Top Officials Implicated in Organ Harvesting in China
Police chief’s research exemplifies regime’s guilt
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Before he kicked off the biggest political storm in recent Chinese communist history last February after attempting to defect at a U.S. Consulate in southwestern China, police chief Wang Lijun supervised the cutting of thousands of organs from the bodies of prisoners of conscience—while they were still alive.
Wang was merely a mid-ranking officer in a dark conspiracy that reached to the top of the Chinese Communist Party.
In Jinzhou City in Liaoning Province in northeastern China, Wang Lijun ran a research laboratory in the same building as the security bureau he headed. His research focused on live, human organ extraction and transplantation.
He was working under the watch of Bo Xilai, the recently disgraced official who was head of Liaoning Province when Wang began his research.
The facts about Wang were revealed in 2006 when, three years after becoming director of the public security bureau, he was given an award—but not one for fighting crime. Wang’s team had done pioneering research on how best to transplant organs taken from prisoners—who were possibly still alive when their organs were removed—and surgeons acting at his direction had honed new techniques over “thousands” of on-site trials.
“As we all know, the so-called ‘on the scene research’ is the result of several thousand intensive on-site transplants,” he said in his acceptance speech for the award.
He talked up his research: “For a veteran policeman, to see someone being executed and to see this person’s organs being transplanted to several other persons’ bodies, it was profoundly stirring.”
Researchers of abusive human organ transplantation in China were startled by the revelations.
“The so called ‘research scene’ that Wang Lijun refers to is either an outright execution site with medical vans, or possibly a medical ward, where peoples’ organs are surgically removed,” said Ethan Gutmann, who has published extensively on organ harvesting from Chinese prisoners of conscience.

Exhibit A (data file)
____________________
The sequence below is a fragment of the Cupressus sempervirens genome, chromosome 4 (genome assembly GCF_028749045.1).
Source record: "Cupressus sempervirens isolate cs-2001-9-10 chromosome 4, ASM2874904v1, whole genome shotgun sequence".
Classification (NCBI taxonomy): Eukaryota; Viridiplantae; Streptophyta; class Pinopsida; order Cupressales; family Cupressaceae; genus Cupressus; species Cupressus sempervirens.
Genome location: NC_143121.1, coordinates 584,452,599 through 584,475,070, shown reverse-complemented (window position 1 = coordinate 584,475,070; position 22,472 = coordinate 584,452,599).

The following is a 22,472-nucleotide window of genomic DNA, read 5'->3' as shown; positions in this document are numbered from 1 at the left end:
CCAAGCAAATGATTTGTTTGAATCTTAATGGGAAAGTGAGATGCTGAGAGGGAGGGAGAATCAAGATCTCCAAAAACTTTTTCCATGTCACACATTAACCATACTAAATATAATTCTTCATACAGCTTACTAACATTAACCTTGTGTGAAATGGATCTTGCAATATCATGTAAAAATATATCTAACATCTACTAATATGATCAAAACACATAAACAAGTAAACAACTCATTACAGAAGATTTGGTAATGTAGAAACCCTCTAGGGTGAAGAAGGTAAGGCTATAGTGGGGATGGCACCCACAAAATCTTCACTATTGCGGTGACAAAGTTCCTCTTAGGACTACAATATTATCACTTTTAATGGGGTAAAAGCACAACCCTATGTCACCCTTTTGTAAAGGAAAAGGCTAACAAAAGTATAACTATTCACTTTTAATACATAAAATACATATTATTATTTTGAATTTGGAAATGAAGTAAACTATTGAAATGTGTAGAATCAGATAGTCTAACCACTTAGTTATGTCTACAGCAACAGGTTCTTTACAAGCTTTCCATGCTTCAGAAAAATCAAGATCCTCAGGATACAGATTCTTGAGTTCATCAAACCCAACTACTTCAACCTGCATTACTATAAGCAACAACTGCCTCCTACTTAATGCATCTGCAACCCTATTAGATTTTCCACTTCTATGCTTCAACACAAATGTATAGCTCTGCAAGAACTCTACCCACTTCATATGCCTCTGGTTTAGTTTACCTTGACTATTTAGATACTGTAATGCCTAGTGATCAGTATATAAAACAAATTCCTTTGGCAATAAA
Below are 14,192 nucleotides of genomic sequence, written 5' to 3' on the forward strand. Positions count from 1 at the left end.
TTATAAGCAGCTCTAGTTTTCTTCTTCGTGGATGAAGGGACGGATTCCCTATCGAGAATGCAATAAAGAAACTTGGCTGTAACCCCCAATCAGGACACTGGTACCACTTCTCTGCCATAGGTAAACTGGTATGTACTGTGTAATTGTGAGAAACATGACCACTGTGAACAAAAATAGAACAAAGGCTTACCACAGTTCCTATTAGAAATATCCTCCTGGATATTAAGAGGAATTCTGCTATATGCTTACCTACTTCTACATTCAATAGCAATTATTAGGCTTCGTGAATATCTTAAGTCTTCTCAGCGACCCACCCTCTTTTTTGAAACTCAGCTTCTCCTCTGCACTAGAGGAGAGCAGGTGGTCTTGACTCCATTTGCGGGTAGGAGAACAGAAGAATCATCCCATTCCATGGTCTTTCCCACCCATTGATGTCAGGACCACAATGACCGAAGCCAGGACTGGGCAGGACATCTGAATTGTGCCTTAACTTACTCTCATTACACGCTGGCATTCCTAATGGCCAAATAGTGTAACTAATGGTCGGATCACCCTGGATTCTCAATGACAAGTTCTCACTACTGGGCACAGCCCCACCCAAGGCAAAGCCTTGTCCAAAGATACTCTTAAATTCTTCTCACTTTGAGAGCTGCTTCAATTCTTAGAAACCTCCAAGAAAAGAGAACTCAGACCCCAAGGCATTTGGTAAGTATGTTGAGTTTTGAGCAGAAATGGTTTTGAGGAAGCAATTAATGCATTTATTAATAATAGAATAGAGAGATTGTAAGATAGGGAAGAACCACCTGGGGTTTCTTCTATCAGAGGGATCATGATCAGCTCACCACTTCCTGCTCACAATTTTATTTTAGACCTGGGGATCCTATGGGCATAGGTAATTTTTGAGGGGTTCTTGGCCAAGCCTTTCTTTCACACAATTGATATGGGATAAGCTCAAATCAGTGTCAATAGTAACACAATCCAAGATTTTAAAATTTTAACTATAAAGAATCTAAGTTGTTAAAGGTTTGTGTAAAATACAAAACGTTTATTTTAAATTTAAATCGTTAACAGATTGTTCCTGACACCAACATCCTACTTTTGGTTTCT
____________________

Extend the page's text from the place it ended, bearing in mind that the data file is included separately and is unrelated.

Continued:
David Matas, an award-winning Canadian human rights lawyer who co-authored, with former Canadian Secretary of State David Kilgour, the 2006 ground-breaking report “Bloody Harvest” revised and published as a book in 2009) on organ harvesting from Falun Gong practitioners, said, “In effect they’re not killing by injection, but paralyzing by injection, and taking the organs out while the body is still alive,” referring to Wang’s operations.
When an organ is removed from a still-live body, it is fresher and rejection rates are lower. “It’s possible to source an organ immediately after the victim is brain dead, but much more complicated,” said Matas.
Most of the organs used in transplant operations in China come from prisoners of conscience. Matas has estimated that of the 10,000 transplantations done on average in recent years in China, the organs for 8,000 operations come from Falun Gong practitioners, 500 from other prisoners of conscience, 500 from voluntary donations from family members, and 1,000 from executed death row prisoners.
CQ Global Researcher, a leading global affairs journal, quotes Kilgour and Matas and Gutmann as independently estimating over 62,000 practitioners were killed for their organs in the period 2000–2008.
Wang is not the only one with bloody hands. Bo Xilai, along with his wife Gu Kailai, pioneered using detained Falun Gong practitioners for organ harvesting when Bo was governor of Liaoning Province (2000-2004), according to a source knowledgeable about the matter.
Former CCP leader Jiang Zemin made the atrocity possible. When he launched the persecution of Falun Gong, Jiang ordered that the practice should be “eradicated,” “no measures were too excessive” in dealing with Falun Gong, and “deaths would be counted as suicides,” according to Party officials who have defected. Jiang rewarded those, like Bo Xilai, who were especially brutal in their treatment of Falun Gong practitioners.
The organ harvesting is a nationwide operation in which hospitals and doctors work hand in glove with courts and security officers. This could only happen with the consent, if not the active encouragement, of the head of the regime’s security apparatus—Luo Gan from the beginning of the persecution in 1999 through 2002, and Zhou Yongkang from 2003 until this past November.
A series of other top-echelon officials associated with Jiang were also involved.
The hate propaganda spread against Falun Gong by Jiang’s faction was a piece to the puzzle, according to Kilgour and Matas. “The sale of organs from unwilling donors combines hatred with greed. A state policy of persecution is acted out in a financially profitable way,” they write in “Bloody Harvest.” “The incitement to hatred against prisoners and their dehumanization means that they can be butchered and killed without qualms by those who buy into this official hate propaganda.”